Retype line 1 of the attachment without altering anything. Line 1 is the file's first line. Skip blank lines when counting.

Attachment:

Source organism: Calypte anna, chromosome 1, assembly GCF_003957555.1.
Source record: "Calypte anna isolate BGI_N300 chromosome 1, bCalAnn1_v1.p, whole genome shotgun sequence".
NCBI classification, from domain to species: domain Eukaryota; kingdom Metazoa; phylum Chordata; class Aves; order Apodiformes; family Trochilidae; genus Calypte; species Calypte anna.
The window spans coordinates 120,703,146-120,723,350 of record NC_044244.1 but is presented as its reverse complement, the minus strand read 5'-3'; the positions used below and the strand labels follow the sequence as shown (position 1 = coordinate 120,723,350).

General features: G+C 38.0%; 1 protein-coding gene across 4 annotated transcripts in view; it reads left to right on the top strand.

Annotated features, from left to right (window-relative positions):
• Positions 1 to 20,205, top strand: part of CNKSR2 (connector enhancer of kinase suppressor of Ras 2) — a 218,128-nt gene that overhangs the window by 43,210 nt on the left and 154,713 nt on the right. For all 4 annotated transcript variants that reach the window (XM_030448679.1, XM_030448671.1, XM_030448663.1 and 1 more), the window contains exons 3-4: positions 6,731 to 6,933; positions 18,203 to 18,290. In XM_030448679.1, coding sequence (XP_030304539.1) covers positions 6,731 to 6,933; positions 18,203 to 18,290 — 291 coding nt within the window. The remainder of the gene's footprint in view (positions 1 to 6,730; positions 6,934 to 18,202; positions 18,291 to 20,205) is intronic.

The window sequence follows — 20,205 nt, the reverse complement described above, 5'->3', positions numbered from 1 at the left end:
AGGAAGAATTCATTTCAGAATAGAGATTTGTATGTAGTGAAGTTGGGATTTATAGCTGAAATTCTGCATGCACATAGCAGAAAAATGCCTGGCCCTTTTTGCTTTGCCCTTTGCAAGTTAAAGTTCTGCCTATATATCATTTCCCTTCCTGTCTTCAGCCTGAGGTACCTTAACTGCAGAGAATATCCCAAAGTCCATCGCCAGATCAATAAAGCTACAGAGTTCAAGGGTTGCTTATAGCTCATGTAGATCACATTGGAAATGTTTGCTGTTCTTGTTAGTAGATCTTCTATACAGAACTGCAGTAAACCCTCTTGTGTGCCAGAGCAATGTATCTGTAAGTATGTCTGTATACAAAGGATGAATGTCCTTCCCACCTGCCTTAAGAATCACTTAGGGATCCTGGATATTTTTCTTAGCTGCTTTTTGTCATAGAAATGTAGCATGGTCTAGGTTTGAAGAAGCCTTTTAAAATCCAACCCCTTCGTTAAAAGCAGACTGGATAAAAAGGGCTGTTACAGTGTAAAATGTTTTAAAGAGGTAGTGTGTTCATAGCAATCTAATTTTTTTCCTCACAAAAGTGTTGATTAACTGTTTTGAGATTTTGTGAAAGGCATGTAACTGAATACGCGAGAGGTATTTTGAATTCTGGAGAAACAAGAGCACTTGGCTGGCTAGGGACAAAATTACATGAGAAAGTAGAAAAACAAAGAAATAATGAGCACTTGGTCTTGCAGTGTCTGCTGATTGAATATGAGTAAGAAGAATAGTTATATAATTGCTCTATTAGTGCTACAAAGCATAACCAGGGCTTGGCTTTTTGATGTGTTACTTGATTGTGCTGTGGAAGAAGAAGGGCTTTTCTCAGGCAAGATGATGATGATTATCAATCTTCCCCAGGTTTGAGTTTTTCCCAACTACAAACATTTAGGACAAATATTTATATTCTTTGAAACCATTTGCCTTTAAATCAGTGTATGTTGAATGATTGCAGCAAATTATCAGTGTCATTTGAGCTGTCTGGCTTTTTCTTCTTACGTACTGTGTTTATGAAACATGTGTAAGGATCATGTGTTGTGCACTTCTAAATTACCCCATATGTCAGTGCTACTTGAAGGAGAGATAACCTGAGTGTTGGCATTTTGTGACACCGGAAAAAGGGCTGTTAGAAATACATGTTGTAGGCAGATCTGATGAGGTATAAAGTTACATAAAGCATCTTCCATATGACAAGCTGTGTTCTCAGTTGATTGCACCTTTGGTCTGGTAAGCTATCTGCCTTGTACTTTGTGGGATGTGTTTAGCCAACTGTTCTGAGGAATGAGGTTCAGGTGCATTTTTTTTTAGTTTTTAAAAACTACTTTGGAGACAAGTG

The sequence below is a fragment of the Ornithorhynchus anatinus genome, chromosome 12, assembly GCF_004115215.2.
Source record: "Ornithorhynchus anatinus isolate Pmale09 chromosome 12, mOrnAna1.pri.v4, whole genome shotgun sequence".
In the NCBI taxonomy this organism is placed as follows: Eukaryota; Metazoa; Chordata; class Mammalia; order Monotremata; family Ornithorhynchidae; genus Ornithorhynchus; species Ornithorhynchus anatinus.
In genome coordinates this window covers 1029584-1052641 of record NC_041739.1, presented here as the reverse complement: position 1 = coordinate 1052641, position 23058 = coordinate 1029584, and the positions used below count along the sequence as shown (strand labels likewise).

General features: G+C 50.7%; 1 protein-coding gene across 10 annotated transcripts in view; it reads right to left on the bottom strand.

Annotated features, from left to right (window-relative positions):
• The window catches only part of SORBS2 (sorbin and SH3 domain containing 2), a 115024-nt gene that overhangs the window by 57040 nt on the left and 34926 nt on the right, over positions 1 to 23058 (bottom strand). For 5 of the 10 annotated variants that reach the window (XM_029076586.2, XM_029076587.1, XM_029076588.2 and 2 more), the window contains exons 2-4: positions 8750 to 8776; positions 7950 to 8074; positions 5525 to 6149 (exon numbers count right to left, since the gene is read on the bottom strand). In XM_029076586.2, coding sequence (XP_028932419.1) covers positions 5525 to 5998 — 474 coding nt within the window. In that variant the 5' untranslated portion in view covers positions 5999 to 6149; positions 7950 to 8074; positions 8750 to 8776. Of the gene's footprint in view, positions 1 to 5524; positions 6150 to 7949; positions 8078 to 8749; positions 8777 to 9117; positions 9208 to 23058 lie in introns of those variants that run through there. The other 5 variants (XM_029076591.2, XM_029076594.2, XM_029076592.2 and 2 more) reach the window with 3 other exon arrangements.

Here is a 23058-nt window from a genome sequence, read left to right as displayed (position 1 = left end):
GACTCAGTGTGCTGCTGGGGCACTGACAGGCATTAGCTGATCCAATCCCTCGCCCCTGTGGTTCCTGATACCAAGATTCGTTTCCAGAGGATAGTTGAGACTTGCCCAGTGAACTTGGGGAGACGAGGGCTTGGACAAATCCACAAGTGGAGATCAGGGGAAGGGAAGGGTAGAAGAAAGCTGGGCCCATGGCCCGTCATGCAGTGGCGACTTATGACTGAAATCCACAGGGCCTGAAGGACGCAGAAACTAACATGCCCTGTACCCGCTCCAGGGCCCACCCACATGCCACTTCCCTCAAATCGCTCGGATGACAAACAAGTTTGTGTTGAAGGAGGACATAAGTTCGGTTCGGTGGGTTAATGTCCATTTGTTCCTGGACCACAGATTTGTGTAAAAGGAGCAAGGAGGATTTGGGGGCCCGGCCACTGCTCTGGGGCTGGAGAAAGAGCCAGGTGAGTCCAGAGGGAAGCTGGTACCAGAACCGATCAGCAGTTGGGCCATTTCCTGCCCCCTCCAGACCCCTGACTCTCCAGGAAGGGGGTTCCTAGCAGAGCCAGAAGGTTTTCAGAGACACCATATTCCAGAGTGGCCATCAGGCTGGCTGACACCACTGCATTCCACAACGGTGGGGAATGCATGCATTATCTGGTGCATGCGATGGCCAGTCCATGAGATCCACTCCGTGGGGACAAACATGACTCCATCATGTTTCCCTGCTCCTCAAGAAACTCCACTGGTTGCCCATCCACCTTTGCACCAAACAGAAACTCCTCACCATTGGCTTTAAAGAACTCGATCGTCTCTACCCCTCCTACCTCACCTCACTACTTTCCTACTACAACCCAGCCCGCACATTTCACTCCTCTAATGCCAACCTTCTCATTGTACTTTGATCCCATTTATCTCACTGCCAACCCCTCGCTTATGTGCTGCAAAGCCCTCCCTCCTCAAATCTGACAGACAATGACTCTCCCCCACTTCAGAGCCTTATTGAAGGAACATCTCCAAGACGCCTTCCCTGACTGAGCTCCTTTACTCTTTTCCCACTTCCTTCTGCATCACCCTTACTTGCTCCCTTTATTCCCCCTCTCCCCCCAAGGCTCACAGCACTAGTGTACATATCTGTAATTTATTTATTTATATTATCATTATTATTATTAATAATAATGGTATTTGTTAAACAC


Source organism: Calypte anna, chromosome 1, assembly GCF_003957555.1.